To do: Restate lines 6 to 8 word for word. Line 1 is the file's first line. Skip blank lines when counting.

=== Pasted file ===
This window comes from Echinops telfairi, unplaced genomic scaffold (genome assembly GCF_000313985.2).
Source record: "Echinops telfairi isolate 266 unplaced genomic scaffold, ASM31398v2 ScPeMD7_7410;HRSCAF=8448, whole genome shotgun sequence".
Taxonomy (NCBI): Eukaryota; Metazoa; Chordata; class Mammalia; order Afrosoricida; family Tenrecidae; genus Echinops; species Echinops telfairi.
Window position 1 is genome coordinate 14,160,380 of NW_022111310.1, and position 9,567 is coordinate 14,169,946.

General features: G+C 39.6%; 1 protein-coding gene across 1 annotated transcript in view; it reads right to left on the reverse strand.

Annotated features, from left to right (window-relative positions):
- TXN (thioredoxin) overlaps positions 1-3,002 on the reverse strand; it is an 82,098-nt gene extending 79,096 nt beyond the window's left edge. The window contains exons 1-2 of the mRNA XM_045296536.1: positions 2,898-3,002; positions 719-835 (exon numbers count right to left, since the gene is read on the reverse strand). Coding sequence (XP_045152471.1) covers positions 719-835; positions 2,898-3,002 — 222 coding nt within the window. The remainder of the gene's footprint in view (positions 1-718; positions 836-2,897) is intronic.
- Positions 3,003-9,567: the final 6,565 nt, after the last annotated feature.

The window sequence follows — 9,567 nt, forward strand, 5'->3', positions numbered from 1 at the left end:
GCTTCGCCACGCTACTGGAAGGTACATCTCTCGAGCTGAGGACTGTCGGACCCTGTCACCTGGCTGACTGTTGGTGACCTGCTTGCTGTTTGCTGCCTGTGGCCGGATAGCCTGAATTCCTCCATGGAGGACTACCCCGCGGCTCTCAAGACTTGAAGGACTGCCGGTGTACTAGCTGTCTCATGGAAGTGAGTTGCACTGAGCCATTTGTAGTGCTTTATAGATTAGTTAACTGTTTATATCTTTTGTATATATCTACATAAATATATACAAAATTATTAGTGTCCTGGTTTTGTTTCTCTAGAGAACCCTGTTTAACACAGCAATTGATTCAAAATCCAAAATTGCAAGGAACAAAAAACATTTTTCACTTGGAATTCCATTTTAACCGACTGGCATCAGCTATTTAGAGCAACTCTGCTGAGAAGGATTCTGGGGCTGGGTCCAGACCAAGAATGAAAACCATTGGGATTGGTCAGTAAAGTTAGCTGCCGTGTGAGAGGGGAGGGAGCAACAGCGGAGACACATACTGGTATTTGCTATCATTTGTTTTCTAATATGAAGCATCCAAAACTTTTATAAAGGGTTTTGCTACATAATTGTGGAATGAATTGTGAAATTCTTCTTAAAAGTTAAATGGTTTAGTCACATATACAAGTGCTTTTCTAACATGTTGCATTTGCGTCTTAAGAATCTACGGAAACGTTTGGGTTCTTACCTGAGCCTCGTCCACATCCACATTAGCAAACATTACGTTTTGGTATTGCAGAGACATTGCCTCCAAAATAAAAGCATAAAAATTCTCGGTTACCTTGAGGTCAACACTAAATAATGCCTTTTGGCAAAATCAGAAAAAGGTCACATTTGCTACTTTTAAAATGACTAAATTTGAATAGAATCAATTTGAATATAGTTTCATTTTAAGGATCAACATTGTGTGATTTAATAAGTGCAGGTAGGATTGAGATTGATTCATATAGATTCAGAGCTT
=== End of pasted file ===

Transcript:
Annotated features, from left to right (window-relative positions):
- TXN (thioredoxin) overlaps positions 1-3,002 on the reverse strand; it is an 82,098-nt gene extending 79,096 nt beyond the window's left edge. The window contains exons 1-2 of the mRNA XM_045296536.1: positions 2,898-3,002; positions 719-835 (exon numbers count right to left, since the gene is read on the reverse strand). Coding sequence (XP_045152471.1) covers positions 719-835; positions 2,898-3,002 — 222 coding nt within the window. The remainder of the gene's footprint in view (positions 1-718; positions 836-2,897) is intronic.
- Positions 3,003-9,567: the final 6,565 nt, after the last annotated feature.